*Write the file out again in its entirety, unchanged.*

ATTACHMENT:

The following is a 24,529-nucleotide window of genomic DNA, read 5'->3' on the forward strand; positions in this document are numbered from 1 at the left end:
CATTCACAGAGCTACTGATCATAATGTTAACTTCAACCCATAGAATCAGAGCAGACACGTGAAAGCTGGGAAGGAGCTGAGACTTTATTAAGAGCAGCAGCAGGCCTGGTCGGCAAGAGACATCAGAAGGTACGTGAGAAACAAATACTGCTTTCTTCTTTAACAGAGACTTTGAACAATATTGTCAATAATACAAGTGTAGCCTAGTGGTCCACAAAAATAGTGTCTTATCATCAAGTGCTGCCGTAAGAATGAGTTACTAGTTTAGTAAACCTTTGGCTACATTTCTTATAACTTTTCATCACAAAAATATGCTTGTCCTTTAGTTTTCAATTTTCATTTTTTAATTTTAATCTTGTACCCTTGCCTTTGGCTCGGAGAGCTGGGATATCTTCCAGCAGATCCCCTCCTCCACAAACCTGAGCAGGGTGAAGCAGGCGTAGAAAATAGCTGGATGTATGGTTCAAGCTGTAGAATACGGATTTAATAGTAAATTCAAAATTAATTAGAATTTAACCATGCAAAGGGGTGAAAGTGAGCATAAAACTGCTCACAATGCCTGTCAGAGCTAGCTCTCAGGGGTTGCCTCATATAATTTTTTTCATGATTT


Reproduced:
The following is a 24,529-nucleotide window of genomic DNA, read 5'->3' on the forward strand; positions in this document are numbered from 1 at the left end:
CATTCACAGAGCTACTGATCATAATGTTAACTTCAACCCATAGAATCAGAGCAGACACGTGAAAGCTGGGAAGGAGCTGAGACTTTATTAAGAGCAGCAGCAGGCCTGGTCGGCAAGAGACATCAGAAGGTACGTGAGAAACAAATACTGCTTTCTTCTTTAACAGAGACTTTGAACAATATTGTCAATAATACAAGTGTAGCCTAGTGGTCCACAAAAATAGTGTCTTATCATCAAGTGCTGCCGTAAGAATGAGTTACTAGTTTAGTAAACCTTTGGCTACATTTCTTATAACTTTTCATCACAAAAATATGCTTGTCCTTTAGTTTTCAATTTTCATTTTTTAATTTTAATCTTGTACCCTTGCCTTTGGCTCGGAGAGCTGGGATATCTTCCAGCAGATCCCCTCCTCCACAAACCTGAGCAGGGTGAAGCAGGCGTAGAAAATAGCTGGATGTATGGTTCAAGCTGTAGAATACGGATTTAATAGTAAATTCAAAATTAATTAGAATTTAACCATGCAAAGGGGTGAAAGTGAGCATAAAACTGCTCACAATGCCTGTCAGAGCTAGCTCTCAGGGGTTGCCTCATATAATTTTTTTCATGATTT